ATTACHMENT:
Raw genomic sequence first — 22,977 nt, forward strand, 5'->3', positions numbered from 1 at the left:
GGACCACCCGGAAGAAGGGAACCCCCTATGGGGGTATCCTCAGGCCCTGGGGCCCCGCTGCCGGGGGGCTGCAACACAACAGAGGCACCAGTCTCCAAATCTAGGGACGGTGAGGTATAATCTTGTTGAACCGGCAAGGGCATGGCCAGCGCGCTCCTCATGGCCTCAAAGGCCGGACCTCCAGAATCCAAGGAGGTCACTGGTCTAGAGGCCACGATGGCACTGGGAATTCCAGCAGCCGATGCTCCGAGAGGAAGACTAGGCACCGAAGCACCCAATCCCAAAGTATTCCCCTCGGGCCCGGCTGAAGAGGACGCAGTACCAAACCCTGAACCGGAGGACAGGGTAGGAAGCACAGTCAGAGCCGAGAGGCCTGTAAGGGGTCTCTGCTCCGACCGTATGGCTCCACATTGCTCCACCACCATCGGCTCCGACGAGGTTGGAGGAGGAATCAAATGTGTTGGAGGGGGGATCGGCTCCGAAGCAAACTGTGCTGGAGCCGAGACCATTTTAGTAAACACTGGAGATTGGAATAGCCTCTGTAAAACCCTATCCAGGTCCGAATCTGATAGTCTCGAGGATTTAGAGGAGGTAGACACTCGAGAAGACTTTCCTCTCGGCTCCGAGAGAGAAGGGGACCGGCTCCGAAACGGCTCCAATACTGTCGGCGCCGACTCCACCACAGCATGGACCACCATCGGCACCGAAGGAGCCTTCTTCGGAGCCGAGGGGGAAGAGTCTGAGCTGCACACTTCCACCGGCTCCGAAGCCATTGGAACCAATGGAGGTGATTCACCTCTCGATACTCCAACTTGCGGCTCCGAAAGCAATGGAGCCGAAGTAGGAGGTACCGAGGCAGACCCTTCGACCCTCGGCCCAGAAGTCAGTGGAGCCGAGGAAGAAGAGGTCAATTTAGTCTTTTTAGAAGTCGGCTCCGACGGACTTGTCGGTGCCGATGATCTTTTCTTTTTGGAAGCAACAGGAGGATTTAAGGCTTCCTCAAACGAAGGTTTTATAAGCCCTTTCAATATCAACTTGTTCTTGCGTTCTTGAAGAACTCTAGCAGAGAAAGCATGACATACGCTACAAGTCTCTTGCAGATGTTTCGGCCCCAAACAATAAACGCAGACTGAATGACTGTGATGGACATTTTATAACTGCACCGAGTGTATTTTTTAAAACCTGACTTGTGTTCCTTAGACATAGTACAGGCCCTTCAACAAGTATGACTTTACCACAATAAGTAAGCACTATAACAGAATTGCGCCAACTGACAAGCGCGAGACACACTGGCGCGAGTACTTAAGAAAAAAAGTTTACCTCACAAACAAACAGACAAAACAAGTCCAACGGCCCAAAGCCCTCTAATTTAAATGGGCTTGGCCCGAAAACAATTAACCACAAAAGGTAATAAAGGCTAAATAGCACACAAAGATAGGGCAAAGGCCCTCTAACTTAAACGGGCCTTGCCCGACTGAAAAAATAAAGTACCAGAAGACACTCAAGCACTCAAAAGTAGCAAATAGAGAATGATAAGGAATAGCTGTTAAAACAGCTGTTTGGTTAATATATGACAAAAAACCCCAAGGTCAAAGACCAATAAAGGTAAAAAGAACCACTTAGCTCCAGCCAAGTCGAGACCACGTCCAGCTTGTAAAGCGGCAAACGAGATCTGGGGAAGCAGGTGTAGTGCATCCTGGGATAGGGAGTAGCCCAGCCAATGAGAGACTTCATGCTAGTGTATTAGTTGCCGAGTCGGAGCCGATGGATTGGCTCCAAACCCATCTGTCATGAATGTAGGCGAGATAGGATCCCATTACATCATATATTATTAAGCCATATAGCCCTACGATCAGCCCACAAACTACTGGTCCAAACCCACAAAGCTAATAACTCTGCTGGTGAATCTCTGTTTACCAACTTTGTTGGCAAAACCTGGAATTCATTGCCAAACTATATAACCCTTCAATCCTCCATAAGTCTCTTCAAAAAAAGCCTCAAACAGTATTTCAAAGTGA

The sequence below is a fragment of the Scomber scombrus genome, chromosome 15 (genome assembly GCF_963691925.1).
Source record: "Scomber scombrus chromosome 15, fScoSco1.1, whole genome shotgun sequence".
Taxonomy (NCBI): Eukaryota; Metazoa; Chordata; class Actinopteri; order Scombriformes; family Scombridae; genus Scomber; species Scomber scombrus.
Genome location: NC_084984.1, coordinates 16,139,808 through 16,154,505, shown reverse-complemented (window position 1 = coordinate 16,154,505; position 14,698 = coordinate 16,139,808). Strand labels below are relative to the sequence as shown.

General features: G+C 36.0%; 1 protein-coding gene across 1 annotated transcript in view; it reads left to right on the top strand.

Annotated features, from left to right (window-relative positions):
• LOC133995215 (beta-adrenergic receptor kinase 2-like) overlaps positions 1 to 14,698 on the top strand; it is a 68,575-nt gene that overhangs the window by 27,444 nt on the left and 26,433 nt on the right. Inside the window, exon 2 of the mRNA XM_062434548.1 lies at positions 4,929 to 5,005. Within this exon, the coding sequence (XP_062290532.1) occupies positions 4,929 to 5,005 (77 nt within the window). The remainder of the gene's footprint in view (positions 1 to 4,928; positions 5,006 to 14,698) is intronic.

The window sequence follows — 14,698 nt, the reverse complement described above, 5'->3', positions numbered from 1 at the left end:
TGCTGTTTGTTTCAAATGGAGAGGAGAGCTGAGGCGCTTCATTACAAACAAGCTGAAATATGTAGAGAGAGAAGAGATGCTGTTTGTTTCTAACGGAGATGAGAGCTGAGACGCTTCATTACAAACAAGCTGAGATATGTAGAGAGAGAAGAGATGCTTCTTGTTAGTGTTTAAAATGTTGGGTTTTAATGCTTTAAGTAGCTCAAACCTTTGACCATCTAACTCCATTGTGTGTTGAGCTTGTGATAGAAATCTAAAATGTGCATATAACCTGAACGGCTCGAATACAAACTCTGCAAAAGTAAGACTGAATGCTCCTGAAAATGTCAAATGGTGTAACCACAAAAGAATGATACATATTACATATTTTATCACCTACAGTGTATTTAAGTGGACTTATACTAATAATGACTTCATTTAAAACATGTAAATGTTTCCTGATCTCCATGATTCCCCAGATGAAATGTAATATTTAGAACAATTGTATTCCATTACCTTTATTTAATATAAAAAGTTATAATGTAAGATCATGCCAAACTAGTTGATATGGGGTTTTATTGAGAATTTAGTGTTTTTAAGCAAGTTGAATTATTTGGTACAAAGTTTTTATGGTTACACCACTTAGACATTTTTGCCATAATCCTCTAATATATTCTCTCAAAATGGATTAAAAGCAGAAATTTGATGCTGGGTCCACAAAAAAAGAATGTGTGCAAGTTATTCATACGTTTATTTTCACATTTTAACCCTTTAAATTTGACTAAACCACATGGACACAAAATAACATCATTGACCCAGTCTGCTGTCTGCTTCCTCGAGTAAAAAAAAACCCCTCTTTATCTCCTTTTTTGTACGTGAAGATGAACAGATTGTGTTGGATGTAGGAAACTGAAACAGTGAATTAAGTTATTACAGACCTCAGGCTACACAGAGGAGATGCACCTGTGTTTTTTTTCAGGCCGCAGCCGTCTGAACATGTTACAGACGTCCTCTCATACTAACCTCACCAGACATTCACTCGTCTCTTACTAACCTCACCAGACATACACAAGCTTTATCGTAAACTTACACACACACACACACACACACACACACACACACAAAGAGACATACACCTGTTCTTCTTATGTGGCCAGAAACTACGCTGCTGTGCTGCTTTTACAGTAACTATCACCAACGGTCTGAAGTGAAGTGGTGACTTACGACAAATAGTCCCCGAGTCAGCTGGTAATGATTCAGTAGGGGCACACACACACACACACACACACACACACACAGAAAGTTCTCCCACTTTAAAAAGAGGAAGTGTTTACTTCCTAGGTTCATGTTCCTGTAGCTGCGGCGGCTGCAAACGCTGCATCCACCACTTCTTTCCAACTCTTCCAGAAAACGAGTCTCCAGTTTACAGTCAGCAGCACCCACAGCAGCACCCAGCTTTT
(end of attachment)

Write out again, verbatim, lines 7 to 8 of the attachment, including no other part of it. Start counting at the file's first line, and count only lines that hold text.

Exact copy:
General features: G+C 36.0%; 1 protein-coding gene across 1 annotated transcript in view; it reads left to right on the top strand.

Annotated features, from left to right (window-relative positions):